Objectives of Material Control


Avoid under stocking or shortages Avoid over stocking and obsolescence Ensure proper quality from reliable sources Explore alternate sources and reduce cost

Reduce total cost of materials, ordering and carrying costs Maintain proper inventory records
Provide information for decision making

including

Avoid wastages and losses in storage and use

Requirements for Material Control


Proper co-ordination Proper purchase system Proper storage system Proper issue system Perpetual inventory system Continuous stock taking system Budgetary control system Proper documentation Proper accounting system Proper reporting system

Documents for Materials


Purchase of Materials
Bill of Materials (BoM) Purchase Requisition Supplier Selection Purchase Order Goods Received Note Inspection Note Return of Rejected Material Bill Passing Making Payment to Supplier Bin Card Stores Ledger Material Requisition Material Return Note Material Transfer Note

Issue of Materials

Material Losses
Waste portion of raw material lost during processing or storage, having no recovery value Arises due to shrinkage, evaporation, chemical reaction, etc Scrap incidental residue manufacturing operations usually of small amount and low value recoverable without further processing Arises due to processing of material, defective or broken parts and obsolescence / abortion of development projects Defective Work work that has some imperfections which can be rectified by additional material or processing Arises due to improper product design, bad raw material, poor workmanship, inadequate supervision, improper material handling, defective machinery or improper training Spoiled Work work that cannot be reconditioned or brought to standard and must be sold as scrap or seconds Arises due to improper product design, improper machinery or process used, improper material quality or untrained operators Normal Loss is charged to the particular job or as production overheads Abnormal Loss is charged to Costing Profit & Loss Account

Controlling Material Loss


Proper product design Proper selection of manufacturing process Proper selection of machinery & equipment Proper process control Proper storage and material handling Trained manpower Proper record keeping Proper control system having scientific standards Proper reporting system Defined accountability Corrective action

Materials Issue Pricing


Cost Price Methods
FIFO (First In First Out) LIFO (Last In First Out) HIFO (Highest In First Out) Base Stock Price Simple Average Weighted Average Periodic Simple / Weighted Average Moving Simple / Weighted Average

Average Price Methods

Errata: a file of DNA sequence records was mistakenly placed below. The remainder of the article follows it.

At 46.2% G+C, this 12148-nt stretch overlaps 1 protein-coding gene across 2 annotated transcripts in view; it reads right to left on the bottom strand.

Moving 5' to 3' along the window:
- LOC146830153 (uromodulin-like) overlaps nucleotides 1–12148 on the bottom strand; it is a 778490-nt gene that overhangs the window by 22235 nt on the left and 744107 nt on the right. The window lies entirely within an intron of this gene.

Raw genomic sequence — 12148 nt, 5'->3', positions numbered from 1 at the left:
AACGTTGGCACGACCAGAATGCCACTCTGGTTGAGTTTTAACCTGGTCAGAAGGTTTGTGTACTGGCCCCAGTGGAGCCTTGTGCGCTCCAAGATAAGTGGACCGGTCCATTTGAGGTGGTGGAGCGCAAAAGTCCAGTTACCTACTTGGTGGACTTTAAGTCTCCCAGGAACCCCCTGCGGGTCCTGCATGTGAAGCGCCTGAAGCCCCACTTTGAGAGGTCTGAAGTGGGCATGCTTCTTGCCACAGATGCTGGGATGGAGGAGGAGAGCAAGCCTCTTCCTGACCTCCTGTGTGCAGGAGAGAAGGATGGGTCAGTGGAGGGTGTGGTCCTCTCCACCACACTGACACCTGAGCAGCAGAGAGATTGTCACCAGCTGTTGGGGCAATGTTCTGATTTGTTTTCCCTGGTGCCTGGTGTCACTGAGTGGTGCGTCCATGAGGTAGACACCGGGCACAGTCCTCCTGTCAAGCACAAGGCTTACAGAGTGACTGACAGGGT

Notional Price Methods


Standard Price Inflated Price Replacement or Market Price

Weighted Average and FIFO Methods are used in Accounting

Inventory Control
Inventory is tangible property or assets held
for sale in the ordinary course of business or in the process of production for sale or for consumption in the production of goods or services for sale including maintenance supplies and consumables other than machinery spares

Inventory comprises of raw materials, stores & spares, work-in-process and finished goods Inventory control includes planning, organizing and controlling purchase and storage to ensure availability in terms of quantity, quality, timeliness at least cost Monitoring level of inventory with respect to production and sales Releasing material in a systematic manner to ensure quality at least cost and reduce wastage / obsolescence Analyze inventory levels and suggest optimal and alternate uses of material including value engineering Ensure physical stock taking to avoid pilferage Provide information for inventory valuation

Techniques of Inventory Control


ABC Analysis Economic Order Quantity (EOQ) Stock Levels minimum, maximum, reorder level, reorder quantity Inventory Turnover Ratio Slow and Non-Moving Items Purchase, Storage and Issue Procedure Two Bin System Perpetual Inventory Records and Continuous Stock Verification Budgetary System

ABC Analysis
A: 70% value, 10% items B: 20% value, 20% items C: 10% value, 70% items Ensures control on high value items Saves time and cost of monitoring Reduces total investment in inventory Facilitates faster decision making Better utilization of resources Better physical control of stock

Economic Order Quantity (EOQ)


Level at which the ordering and carrying costs are minimum. At EOQ, the ordering and carrying costs are equal. Ordering Cost includes costs for placing an order, transportation, receiving goods and inspecting goods Ordering Cost reduces with order size Carrying Cost includes costs for storage space, handling materials, insurance, obsolescence and personnel. Carrying Cost increases with order size Dependent on periodicity and annual material consumption EOQ determines quantity to be ordered at a given time

EOQ Technique
Assumes prior knowledge of annual usage, constant usage rate, constant ordering cost, constant carrying cost and zero lead / delivery time EOQ can be determined by graphical, tabular or formula method Find the level at which total of ordering and carrying cost is least or ordering cost equals carrying cost EOQ = (2AO / C) where A = Annual Consumption, O = Ordering Cost per order and C = Carrying Cost per order EOQ = (2AO/IP) where I = Inventory or Stock Holding Cost (as % of average stock value) and P = Price per unit Economic Order Frequency (in days) = 365 / (Number of orders per year) Total annual ordering and carrying cost at EOQ = (2AOC)